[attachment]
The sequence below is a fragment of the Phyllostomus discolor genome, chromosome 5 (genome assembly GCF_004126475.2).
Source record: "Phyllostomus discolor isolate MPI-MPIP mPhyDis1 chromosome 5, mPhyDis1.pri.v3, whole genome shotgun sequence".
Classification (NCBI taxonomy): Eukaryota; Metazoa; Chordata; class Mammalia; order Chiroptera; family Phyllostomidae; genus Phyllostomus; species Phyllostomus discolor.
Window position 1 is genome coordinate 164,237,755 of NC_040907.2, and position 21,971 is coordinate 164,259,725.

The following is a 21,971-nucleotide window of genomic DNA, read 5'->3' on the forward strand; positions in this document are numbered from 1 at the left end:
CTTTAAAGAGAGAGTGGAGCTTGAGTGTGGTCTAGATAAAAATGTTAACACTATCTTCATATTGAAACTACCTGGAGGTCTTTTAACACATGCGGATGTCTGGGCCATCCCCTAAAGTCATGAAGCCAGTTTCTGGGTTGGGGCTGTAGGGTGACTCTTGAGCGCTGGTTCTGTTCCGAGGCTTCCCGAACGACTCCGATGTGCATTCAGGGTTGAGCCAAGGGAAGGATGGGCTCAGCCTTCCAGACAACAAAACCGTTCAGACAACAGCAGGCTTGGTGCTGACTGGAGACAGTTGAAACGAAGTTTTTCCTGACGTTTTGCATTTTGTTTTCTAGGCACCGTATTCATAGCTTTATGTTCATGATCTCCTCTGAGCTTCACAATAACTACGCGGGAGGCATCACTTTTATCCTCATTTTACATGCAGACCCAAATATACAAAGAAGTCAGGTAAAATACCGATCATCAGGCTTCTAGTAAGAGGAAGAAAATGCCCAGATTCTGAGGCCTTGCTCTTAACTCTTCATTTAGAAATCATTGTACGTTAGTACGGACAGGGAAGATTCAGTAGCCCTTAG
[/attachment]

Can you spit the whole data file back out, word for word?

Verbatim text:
The sequence below is a fragment of the Phyllostomus discolor genome, chromosome 5 (genome assembly GCF_004126475.2).
Source record: "Phyllostomus discolor isolate MPI-MPIP mPhyDis1 chromosome 5, mPhyDis1.pri.v3, whole genome shotgun sequence".
Classification (NCBI taxonomy): Eukaryota; Metazoa; Chordata; class Mammalia; order Chiroptera; family Phyllostomidae; genus Phyllostomus; species Phyllostomus discolor.
Window position 1 is genome coordinate 164,237,755 of NC_040907.2, and position 21,971 is coordinate 164,259,725.

The following is a 21,971-nucleotide window of genomic DNA, read 5'->3' on the forward strand; positions in this document are numbered from 1 at the left end:
CTTTAAAGAGAGAGTGGAGCTTGAGTGTGGTCTAGATAAAAATGTTAACACTATCTTCATATTGAAACTACCTGGAGGTCTTTTAACACATGCGGATGTCTGGGCCATCCCCTAAAGTCATGAAGCCAGTTTCTGGGTTGGGGCTGTAGGGTGACTCTTGAGCGCTGGTTCTGTTCCGAGGCTTCCCGAACGACTCCGATGTGCATTCAGGGTTGAGCCAAGGGAAGGATGGGCTCAGCCTTCCAGACAACAAAACCGTTCAGACAACAGCAGGCTTGGTGCTGACTGGAGACAGTTGAAACGAAGTTTTTCCTGACGTTTTGCATTTTGTTTTCTAGGCACCGTATTCATAGCTTTATGTTCATGATCTCCTCTGAGCTTCACAATAACTACGCGGGAGGCATCACTTTTATCCTCATTTTACATGCAGACCCAAATATACAAAGAAGTCAGGTAAAATACCGATCATCAGGCTTCTAGTAAGAGGAAGAAAATGCCCAGATTCTGAGGCCTTGCTCTTAACTCTTCATTTAGAAATCATTGTACGTTAGTACGGACAGGGAAGATTCAGTAGCCCTTAG